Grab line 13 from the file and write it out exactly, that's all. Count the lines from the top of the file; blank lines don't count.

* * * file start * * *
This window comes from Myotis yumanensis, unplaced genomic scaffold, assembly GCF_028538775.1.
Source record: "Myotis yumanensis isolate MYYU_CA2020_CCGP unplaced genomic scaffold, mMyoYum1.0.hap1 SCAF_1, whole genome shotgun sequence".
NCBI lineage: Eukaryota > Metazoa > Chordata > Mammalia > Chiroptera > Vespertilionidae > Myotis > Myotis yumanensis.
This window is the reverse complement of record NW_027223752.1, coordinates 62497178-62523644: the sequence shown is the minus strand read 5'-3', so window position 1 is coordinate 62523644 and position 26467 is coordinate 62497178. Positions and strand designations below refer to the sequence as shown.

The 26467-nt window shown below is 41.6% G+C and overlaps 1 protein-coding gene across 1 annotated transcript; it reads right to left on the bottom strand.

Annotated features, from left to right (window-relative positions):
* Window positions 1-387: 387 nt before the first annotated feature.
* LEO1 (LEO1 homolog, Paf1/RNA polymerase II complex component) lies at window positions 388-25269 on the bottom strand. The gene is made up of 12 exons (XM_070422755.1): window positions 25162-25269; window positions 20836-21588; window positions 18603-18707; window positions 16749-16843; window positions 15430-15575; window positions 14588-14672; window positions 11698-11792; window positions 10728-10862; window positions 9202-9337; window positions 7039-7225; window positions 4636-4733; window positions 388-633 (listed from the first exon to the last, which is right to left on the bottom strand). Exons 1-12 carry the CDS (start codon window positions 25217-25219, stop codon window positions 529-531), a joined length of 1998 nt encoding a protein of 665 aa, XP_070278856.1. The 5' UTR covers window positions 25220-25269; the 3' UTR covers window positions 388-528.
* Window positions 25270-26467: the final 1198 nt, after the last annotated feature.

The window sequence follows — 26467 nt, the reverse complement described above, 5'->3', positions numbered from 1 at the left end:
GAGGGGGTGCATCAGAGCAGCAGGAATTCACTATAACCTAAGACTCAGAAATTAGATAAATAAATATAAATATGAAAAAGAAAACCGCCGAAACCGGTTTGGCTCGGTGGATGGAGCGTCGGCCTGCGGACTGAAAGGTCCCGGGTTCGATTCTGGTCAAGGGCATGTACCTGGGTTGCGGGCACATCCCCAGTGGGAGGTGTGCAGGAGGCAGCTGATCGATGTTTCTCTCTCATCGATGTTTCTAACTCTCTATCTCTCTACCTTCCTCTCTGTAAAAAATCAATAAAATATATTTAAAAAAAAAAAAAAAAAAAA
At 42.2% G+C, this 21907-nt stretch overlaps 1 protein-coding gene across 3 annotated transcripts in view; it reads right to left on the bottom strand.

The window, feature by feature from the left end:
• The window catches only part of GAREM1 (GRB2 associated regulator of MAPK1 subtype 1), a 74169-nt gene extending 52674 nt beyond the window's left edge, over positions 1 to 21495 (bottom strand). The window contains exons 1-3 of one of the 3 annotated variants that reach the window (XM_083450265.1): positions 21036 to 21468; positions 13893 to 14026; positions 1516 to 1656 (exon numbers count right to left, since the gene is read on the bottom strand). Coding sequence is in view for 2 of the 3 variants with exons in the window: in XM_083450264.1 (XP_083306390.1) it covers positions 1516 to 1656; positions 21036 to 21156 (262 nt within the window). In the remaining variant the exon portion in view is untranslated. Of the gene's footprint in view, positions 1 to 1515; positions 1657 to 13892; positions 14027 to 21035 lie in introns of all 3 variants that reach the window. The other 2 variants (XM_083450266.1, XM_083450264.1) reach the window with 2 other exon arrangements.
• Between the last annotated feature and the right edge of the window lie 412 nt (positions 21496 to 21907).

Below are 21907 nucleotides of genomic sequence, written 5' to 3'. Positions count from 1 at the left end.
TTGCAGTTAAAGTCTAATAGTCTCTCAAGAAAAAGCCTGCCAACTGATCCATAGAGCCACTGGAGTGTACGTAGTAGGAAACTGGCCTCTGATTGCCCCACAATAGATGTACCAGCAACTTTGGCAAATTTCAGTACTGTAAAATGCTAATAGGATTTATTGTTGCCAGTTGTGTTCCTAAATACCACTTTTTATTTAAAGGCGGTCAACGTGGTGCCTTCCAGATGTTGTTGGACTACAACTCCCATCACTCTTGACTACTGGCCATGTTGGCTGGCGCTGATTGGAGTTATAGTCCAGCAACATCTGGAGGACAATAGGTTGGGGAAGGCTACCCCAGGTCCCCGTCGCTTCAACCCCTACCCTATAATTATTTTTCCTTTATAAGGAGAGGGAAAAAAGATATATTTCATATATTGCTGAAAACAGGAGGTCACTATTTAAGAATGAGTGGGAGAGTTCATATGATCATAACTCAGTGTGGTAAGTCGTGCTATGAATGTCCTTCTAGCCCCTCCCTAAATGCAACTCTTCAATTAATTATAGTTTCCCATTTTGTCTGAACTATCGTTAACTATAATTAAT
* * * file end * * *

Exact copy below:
The window, feature by feature from the left end: